If youre considering retiring at 62, its likely that Social Security is one of your primary concerns. Thats because 62 is the first year youre eligible to receive Social Security benefits, but your benefit will be lower than if youd waited longer to start receiving those benefits.
Normally, youd need to reach your full retirement age, which for most people is 66 or 67, to qualify for the full monthly benefit amount. And to get the largest possible benefit youd need to wait until age 70. Taking benefits at age 62, or at any time between 62 and your full retirement age would reduce your benefit amount.
The amount of the reduction depends on the year you were born. For example, if you were born in 1960 or later, taking Social Security benefits at age 62 would reduce your monthly benefit by 30%. If youre married and spousal benefits are also being paid, those benefits would be reduced by 35%. So for example, if youre anticipating a $1,000 monthly Social Security payment and your spouse is expecting $500, your benefits would be reduced to $700 and $325, respectively. This Social Security calculator can tell you what you can expect to receive, based on your age and when you begin taking benefits.
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Reason #: Retire At 62 If You Know What Else You Want To Do
Do you have a dream that youve always wanted to pursue, but never had the time? Maybe you want to write a novel. Have you toyed with the idea of joining the community theater? Or perhaps youve always wanted to grow your own food on a farm. Maybe you want to raise sheep, harvest the wool, and open a yarn shop.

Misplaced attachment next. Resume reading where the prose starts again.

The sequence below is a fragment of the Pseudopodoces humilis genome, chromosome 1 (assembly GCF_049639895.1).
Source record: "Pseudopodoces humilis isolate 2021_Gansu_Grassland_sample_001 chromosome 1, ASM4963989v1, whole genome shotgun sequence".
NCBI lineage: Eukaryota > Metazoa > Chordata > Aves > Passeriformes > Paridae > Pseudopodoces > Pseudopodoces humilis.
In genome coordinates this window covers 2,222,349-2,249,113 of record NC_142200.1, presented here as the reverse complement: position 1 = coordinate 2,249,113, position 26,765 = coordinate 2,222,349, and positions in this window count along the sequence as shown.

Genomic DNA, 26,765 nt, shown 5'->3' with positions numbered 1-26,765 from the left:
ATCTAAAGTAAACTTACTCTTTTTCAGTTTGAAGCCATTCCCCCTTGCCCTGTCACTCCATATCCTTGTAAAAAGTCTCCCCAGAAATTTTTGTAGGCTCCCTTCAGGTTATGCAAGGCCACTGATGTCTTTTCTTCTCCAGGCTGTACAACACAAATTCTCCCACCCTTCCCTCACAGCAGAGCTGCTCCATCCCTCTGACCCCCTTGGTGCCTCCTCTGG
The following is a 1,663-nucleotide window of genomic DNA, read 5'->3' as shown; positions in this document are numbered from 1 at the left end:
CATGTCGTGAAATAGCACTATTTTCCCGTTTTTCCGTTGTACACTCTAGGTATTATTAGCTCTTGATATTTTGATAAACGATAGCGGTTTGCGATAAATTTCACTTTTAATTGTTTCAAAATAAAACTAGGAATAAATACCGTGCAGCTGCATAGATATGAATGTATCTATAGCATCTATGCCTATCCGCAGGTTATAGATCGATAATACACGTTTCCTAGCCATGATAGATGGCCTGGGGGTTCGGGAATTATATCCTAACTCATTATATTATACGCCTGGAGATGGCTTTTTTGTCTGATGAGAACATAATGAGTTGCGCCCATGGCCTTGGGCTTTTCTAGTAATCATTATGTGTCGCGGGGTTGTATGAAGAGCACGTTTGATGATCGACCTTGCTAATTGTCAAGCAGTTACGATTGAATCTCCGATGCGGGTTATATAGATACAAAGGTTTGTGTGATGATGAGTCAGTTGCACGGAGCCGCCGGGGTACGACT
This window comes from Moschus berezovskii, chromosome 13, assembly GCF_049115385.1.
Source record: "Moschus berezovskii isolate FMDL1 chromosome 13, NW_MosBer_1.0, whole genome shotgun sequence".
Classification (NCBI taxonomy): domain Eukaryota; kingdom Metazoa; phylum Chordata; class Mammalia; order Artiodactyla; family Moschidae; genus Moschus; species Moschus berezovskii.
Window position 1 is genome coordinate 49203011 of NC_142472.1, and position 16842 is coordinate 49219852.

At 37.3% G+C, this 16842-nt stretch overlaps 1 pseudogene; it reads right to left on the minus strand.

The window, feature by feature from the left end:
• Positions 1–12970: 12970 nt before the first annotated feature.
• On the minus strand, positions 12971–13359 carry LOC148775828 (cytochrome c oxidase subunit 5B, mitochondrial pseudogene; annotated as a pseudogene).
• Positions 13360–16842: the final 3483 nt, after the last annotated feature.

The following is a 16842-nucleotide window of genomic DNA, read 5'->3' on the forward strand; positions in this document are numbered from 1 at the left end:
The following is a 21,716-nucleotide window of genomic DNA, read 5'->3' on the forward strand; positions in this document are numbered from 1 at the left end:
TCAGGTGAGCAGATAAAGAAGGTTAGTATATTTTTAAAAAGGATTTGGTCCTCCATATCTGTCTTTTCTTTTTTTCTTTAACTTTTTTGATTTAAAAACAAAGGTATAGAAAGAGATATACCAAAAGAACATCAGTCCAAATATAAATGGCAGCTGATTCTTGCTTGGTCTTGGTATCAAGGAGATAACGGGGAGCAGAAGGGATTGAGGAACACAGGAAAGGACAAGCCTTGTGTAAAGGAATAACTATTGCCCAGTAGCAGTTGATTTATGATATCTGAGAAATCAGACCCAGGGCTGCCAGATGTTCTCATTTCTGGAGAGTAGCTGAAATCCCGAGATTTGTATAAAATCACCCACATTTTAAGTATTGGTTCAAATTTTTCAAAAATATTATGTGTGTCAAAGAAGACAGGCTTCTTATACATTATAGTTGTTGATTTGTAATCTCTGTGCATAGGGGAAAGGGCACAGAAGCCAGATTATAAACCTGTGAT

If you have a real goal and you know youre passionate about it, youve got a good if not GREAT reason to retire early.
They say that no one ever reached very old age regretting the things that they did. Whats regretted are the things not tried, the chances not taken, the dreams left dusty and neglected on a shelf. If you are able, retiring at 62 can give you many years to seek out that dream and really enjoy it.
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Our reporters and editors focus on the points consumers care about most how to save for retirement, understanding the types of accounts, how to choose investments and more so you can feel confident when planning for your future.
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What Are My Insurance Options If I Cannot Get Medicare At Age 62
If you dont qualify for Medicare, you may be able to get health insurance coverage through other options:
- Employer-provided insurance
- Health Insurance Marketplace coverage
If you are 62 and had employer-provided insurance, but are no longer employed, you may have access to insurance coverage under the Consolidated Omnibus Budget Reconciliation Act . COBRA requires most group health plans to provide a temporary extension of employer-provided group health coverage. COBRA is generally offered by private-sector employers or by state and local governments. If you elect to continue your health coverage under COBRA after your employment ends, you will likely pay a premium that is higher than the amount you paid while employed. Some states have laws that are similar to COBRA. Check with your employer and your state insurance commissioners office to find out if you are eligible for COBRA.
You may be eligible for Medicaid health coverage which is based on your income. You can apply for Medicaid through the health insurance exchange, or through your state Medicaid agency.